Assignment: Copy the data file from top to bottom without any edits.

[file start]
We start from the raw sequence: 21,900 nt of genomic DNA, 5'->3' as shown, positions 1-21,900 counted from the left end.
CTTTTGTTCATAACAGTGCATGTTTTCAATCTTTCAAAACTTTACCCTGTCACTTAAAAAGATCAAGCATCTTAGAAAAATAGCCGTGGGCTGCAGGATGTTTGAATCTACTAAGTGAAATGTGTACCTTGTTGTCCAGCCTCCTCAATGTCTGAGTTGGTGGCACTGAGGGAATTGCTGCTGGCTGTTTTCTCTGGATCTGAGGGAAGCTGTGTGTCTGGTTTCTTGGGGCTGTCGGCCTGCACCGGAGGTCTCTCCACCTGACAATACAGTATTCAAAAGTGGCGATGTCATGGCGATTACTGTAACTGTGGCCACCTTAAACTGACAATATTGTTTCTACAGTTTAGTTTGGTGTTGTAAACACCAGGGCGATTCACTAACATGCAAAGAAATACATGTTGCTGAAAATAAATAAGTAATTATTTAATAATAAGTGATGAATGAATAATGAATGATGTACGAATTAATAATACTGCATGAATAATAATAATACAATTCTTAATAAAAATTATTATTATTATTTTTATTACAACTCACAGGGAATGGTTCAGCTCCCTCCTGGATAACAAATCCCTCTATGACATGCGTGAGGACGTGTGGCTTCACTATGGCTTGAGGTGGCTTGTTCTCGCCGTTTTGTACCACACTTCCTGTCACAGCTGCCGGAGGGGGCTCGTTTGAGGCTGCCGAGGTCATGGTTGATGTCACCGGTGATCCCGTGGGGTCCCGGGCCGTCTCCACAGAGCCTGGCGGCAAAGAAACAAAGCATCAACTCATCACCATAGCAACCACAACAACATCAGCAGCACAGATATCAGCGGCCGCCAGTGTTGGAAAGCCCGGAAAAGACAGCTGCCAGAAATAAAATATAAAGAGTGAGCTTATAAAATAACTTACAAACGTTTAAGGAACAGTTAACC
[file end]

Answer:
We start from the raw sequence: 21,900 nt of genomic DNA, 5'->3' as shown, positions 1-21,900 counted from the left end.
CTTTTGTTCATAACAGTGCATGTTTTCAATCTTTCAAAACTTTACCCTGTCACTTAAAAAGATCAAGCATCTTAGAAAAATAGCCGTGGGCTGCAGGATGTTTGAATCTACTAAGTGAAATGTGTACCTTGTTGTCCAGCCTCCTCAATGTCTGAGTTGGTGGCACTGAGGGAATTGCTGCTGGCTGTTTTCTCTGGATCTGAGGGAAGCTGTGTGTCTGGTTTCTTGGGGCTGTCGGCCTGCACCGGAGGTCTCTCCACCTGACAATACAGTATTCAAAAGTGGCGATGTCATGGCGATTACTGTAACTGTGGCCACCTTAAACTGACAATATTGTTTCTACAGTTTAGTTTGGTGTTGTAAACACCAGGGCGATTCACTAACATGCAAAGAAATACATGTTGCTGAAAATAAATAAGTAATTATTTAATAATAAGTGATGAATGAATAATGAATGATGTACGAATTAATAATACTGCATGAATAATAATAATACAATTCTTAATAAAAATTATTATTATTATTTTTATTACAACTCACAGGGAATGGTTCAGCTCCCTCCTGGATAACAAATCCCTCTATGACATGCGTGAGGACGTGTGGCTTCACTATGGCTTGAGGTGGCTTGTTCTCGCCGTTTTGTACCACACTTCCTGTCACAGCTGCCGGAGGGGGCTCGTTTGAGGCTGCCGAGGTCATGGTTGATGTCACCGGTGATCCCGTGGGGTCCCGGGCCGTCTCCACAGAGCCTGGCGGCAAAGAAACAAAGCATCAACTCATCACCATAGCAACCACAACAACATCAGCAGCACAGATATCAGCGGCCGCCAGTGTTGGAAAGCCCGGAAAAGACAGCTGCCAGAAATAAAATATAAAGAGTGAGCTTATAAAATAACTTACAAACGTTTAAGGAACAGTTAACC